E-voting in Canada: Does age affect attitudes towards online voting?


  • Neri-Oriya Baraness Political Science Student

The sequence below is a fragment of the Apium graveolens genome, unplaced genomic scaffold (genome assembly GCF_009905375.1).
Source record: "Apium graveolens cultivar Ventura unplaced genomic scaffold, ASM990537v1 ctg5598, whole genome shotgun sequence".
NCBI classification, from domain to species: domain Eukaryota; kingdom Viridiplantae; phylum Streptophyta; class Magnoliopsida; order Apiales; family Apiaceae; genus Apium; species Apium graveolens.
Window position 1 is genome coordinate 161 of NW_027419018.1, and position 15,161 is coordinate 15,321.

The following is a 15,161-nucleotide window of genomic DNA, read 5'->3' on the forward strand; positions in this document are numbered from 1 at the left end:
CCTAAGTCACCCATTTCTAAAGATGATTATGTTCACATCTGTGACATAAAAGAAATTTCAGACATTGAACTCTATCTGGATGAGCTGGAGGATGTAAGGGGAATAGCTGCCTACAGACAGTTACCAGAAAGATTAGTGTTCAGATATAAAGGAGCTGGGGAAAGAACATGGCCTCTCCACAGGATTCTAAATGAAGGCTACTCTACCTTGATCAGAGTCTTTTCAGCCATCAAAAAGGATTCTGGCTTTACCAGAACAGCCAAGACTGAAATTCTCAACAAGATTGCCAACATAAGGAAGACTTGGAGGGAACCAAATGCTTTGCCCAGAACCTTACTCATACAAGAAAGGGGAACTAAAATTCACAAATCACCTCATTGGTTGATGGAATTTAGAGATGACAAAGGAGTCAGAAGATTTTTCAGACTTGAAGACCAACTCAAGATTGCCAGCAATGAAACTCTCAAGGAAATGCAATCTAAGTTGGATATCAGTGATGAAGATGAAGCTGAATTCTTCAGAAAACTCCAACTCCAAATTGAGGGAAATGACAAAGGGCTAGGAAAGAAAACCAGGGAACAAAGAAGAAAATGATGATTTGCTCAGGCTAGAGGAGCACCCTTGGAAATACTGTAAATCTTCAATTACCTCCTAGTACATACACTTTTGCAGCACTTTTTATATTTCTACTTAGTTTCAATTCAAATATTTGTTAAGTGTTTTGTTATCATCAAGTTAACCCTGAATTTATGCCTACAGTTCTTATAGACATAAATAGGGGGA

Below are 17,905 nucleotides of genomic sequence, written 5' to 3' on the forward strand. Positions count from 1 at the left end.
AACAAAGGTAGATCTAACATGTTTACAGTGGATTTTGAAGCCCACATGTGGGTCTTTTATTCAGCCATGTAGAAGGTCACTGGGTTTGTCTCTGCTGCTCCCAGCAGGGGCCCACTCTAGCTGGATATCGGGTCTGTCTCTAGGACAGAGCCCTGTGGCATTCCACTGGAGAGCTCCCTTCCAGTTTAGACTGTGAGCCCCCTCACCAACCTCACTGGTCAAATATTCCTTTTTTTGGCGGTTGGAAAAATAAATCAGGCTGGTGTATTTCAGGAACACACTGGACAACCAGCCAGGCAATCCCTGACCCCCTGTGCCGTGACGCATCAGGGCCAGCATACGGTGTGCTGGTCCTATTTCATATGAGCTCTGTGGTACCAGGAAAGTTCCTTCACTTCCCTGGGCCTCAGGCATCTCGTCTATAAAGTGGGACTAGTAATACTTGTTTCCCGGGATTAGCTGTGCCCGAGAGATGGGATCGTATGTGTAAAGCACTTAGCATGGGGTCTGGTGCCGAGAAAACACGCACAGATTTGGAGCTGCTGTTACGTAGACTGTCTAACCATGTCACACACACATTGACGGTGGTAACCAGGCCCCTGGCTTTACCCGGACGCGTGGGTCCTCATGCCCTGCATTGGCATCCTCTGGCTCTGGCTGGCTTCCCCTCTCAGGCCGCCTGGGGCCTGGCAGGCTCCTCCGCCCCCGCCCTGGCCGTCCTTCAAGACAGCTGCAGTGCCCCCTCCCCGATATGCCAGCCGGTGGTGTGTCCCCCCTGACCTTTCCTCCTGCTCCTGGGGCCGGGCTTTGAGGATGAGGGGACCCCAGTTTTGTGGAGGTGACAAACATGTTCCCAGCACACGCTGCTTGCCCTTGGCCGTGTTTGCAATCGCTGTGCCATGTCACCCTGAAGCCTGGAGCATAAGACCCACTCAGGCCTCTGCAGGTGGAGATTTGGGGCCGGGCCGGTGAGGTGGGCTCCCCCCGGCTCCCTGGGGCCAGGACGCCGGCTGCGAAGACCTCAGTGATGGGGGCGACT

Elections need to remain innovative and robust in the fast-changing world in the digital age. While previous literature focuses on the technicality, legality, security and practicality of e-voting in Canada, the purpose of this study is to find if younger voters would adopt a different attitude towards online voting than older voters. The question at hand here is; how does age affect attitudes towards online voting in Canada? For populations that are under-represented in Canada, online voting can be a conduit that leads to better civic engagement, increased political participation and a better perception of elections. Online voting makes it easier for younger voters to engage in civic duties rather than going into polling stations and filling out a ballot in the electoral process. Often, a cost and benefit analysis is the mechanism behind rational choice voting. Therefore, there is reason to believe online voting may lead to a better sense of engagement for younger voters who are currently disengaged from our political system. Online voting could also lead to better representation for the interests of younger cohorts.